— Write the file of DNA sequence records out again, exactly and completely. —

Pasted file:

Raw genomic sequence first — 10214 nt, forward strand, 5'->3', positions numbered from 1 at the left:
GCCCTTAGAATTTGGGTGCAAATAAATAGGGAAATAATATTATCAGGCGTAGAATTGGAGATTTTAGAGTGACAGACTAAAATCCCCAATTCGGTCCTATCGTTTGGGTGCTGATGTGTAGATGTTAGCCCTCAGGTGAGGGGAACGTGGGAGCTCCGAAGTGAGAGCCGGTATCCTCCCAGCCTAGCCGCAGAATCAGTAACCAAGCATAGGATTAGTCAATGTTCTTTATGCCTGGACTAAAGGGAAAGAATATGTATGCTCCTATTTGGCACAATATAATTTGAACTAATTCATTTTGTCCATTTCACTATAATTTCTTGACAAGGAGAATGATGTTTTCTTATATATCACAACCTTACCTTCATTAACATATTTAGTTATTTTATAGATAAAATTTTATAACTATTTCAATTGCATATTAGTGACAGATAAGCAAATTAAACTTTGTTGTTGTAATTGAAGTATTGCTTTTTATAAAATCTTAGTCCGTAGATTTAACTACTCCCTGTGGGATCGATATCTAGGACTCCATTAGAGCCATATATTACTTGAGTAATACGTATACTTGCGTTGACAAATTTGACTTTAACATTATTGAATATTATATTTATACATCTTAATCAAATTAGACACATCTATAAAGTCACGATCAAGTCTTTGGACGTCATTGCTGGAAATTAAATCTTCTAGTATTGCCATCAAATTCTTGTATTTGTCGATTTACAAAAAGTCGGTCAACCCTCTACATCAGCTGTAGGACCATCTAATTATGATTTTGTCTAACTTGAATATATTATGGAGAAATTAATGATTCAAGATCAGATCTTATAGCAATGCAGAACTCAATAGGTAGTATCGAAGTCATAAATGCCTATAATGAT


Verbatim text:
Raw genomic sequence first — 10214 nt, forward strand, 5'->3', positions numbered from 1 at the left:
GCCCTTAGAATTTGGGTGCAAATAAATAGGGAAATAATATTATCAGGCGTAGAATTGGAGATTTTAGAGTGACAGACTAAAATCCCCAATTCGGTCCTATCGTTTGGGTGCTGATGTGTAGATGTTAGCCCTCAGGTGAGGGGAACGTGGGAGCTCCGAAGTGAGAGCCGGTATCCTCCCAGCCTAGCCGCAGAATCAGTAACCAAGCATAGGATTAGTCAATGTTCTTTATGCCTGGACTAAAGGGAAAGAATATGTATGCTCCTATTTGGCACAATATAATTTGAACTAATTCATTTTGTCCATTTCACTATAATTTCTTGACAAGGAGAATGATGTTTTCTTATATATCACAACCTTACCTTCATTAACATATTTAGTTATTTTATAGATAAAATTTTATAACTATTTCAATTGCATATTAGTGACAGATAAGCAAATTAAACTTTGTTGTTGTAATTGAAGTATTGCTTTTTATAAAATCTTAGTCCGTAGATTTAACTACTCCCTGTGGGATCGATATCTAGGACTCCATTAGAGCCATATATTACTTGAGTAATACGTATACTTGCGTTGACAAATTTGACTTTAACATTATTGAATATTATATTTATACATCTTAATCAAATTAGACACATCTATAAAGTCACGATCAAGTCTTTGGACGTCATTGCTGGAAATTAAATCTTCTAGTATTGCCATCAAATTCTTGTATTTGTCGATTTACAAAAAGTCGGTCAACCCTCTACATCAGCTGTAGGACCATCTAATTATGATTTTGTCTAACTTGAATATATTATGGAGAAATTAATGATTCAAGATCAGATCTTATAGCAATGCAGAACTCAATAGGTAGTATCGAAGTCATAAATGCCTATAATGAT